It is hard to imagine a scenario where a landscape gardener who grew up on a farm in the New Forest and a group of world-famous movie stars would interact.
Yet Scott Mitchell, the newly-crowned BDO world darts champion, has been mixing with Johnny Depp, Amber Heard, Billy Bob Thornton and others on the set of an upcoming film.
The 44-year-old from Bransgore has been involved in the making of 'London Fields', a movie adaptation of the Martin Amis novel of the same name.
One of the main characters, Keith Talent, is an aspiring darts player and Mitchell was brought in to offer his expert advice to the cast.
"I'm a bit of a body double or stunt double, whatever you want to call it, because we look alike," joked Mitchell when asked about meeting Depp, 51, as he filmed scenes for a cameo role.
"He's a good guy and really talented at everything apparently.
"I put three darts in his hand and he asked where to throw, so I told him to throw for the bullseye.
"With his first three darts, he went 25, then missed, then 25. So I took the darts out of his hand. We don't want him playing, do we? We don't want him beating us."
Mitchell continued: "Amber is absolutely lovely. She was quite happy to pose for pictures with me.
"Every time Billy wasn't doing anything, he'd grab a set of darts and come over. He'd go round the board and I'd go round on doubles. We'd have games, we got all of the scaffolders involved and it was a really good four or five weeks.
"It was about 14 months ago that we did that, but in the film world it seems to take a long time."
So how on earth did a country boy like Mitchell end up on a London film set?
"A very good friend involved me," he revealed. "My name was bantered around because I'm quite easy-going and grounded. I'm quite happy to sit around for three or four hours not doing anything, then get called on for 10 minutes and then back off.
"They'd say 'we need a 180 and a 140'. I'd jump on set and try to hit it.
"I'd only been to London about twice before this film thing but it's a really cool place.
"We drove across Tower Bridge - I'd seen it on the telly with the fireworks going off and everything, but I'd never driven across it.
"I said at the time that it would be really cool to drive a tractor across there. I'd love to do that."
Mitchell earned £100,000 for triumphing at Lakeside and admitted afterwards it would change his life.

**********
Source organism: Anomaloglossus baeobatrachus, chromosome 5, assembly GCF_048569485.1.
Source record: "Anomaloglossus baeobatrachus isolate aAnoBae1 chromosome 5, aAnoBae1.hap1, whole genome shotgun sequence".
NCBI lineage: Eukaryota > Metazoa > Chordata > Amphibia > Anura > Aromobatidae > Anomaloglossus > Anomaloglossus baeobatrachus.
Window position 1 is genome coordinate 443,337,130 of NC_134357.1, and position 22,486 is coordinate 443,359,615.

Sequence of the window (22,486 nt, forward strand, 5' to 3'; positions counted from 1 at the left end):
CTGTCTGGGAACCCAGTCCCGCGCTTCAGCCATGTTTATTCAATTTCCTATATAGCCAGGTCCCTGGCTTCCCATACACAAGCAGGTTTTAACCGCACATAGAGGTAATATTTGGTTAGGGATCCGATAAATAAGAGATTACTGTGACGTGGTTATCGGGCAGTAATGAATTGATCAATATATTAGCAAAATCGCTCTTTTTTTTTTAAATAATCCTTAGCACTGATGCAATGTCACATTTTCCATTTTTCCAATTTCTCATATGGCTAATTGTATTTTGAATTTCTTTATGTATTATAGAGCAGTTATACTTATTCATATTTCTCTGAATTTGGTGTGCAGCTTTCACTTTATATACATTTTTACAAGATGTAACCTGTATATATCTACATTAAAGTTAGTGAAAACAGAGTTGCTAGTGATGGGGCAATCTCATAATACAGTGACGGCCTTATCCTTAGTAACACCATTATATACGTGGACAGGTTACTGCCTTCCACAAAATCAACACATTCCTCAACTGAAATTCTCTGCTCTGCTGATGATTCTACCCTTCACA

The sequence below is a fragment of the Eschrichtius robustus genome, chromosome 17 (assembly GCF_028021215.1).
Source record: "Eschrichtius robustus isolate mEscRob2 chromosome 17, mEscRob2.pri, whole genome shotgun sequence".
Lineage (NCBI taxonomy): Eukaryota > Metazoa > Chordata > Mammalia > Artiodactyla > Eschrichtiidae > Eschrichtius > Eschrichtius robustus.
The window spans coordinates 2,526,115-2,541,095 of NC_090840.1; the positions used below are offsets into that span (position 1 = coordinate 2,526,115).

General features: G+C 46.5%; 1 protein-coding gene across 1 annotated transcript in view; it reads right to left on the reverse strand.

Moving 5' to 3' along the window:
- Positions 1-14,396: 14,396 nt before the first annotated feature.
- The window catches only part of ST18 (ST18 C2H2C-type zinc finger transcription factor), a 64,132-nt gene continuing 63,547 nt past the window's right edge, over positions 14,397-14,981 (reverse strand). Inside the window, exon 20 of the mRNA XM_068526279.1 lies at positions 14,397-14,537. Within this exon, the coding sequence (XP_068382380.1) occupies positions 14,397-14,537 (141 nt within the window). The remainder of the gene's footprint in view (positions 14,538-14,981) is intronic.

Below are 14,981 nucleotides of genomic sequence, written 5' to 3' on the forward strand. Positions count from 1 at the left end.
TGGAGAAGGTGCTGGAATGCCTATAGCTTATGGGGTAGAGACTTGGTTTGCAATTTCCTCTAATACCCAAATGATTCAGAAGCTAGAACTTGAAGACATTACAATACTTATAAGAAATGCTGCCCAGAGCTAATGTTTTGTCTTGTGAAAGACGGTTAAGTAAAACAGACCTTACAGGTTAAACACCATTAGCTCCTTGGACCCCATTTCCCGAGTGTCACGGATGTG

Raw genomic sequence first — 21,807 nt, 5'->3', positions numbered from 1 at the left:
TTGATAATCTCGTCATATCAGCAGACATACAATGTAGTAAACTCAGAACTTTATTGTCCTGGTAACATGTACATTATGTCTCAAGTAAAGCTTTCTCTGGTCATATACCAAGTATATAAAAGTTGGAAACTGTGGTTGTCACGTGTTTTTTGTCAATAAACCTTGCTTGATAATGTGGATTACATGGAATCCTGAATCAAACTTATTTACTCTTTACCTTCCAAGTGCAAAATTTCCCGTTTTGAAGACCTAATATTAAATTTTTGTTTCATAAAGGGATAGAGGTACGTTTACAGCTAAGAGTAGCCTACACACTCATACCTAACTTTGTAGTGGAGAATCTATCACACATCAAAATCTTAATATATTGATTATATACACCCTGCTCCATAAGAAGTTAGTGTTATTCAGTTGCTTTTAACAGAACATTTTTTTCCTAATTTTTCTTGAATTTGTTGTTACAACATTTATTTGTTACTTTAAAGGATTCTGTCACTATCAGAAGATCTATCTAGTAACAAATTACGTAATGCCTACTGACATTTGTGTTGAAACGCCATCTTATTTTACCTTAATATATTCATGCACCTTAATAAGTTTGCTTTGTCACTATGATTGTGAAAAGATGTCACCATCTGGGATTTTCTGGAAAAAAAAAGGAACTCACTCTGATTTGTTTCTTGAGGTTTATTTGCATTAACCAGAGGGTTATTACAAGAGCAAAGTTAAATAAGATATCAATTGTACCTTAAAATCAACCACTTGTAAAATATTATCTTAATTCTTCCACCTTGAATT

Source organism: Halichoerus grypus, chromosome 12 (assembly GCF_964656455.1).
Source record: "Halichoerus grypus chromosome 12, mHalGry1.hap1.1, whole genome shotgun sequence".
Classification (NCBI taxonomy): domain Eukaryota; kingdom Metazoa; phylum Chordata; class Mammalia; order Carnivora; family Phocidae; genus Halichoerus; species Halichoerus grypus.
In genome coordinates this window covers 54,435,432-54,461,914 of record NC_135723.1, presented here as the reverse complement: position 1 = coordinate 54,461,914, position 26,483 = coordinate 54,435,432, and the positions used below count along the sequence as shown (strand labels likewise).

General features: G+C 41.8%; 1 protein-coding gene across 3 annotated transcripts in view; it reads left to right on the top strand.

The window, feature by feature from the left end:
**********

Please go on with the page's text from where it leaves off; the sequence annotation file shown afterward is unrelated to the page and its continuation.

However, any dreams of flash cars or exotic holidays are on hold for now, as the vehicles on the family farm are in need of an upgrade.
"We've got about four tractors that don't run particularly well," said Mitchell. "We have to jump start them and one's got an oil leak.
"Everybody thinks I've got a lot of money now, so all of a sudden the tractor prices have probably gone up in my area."
Wife Sharon, meanwhile, has been waiting many years for a proper honeymoon. It was initially postponed because the groom was taking part in a motocross race in Weymouth shortly after their wedding.
"The first time I ever took her anywhere was probably to the Jersey Open a few years ago," added Mitchell, a huge speedway fan who follows Elite League side Poole Pirates.
"She'd always wanted to go to Jersey and she said she would come along, but she didn't realise the darts was on.
"She's been two or three times to Jersey now - what more can I do?" he laughed, before suggesting Cornwall - a place he describes as a "home from home" - as an alternative destination.
|Mitchell's route to Lakeside success|
|Last 32: 3-2 v Tony O'Shea|
|Last 16: 4-2 v Geert de Vos|
|Quarter-final: 5-2 v Brian Dawson|
|Semi-final: 6-0 v Jeff Smith|
|Final: 7-6 v Martin Adams|
Mitchell has been aided by a hypnotherapist in recent weeks and won the world title on his sixth appearance at Lakeside, having failed to make it past the last 16 in his five previous visits.
Clinching a 7-6 victory in a gripping final with Martin 'Wolfie' Adams assured Mitchell of his place among the pantheon of world champions.
But it was quickly back to reality for the 'Scotty Dog'.
Less than 30 minutes after being presented with the trophy and heading off the Lakeside stage, Mitchell was already thinking about cutting and marking the pitches at three local football clubs later in the week.
And he was also digesting the disappointment of possibly being dropped by his local pub team, who play in the Wimborne Minster League on Monday evenings, as he had missed their previous fixture because of his commitments at Lakeside.
"They are that strict," Mitchell said of his colleagues.
It seems there is no excuse good enough for missing a darts match with your mates these days. Not even winning a world title.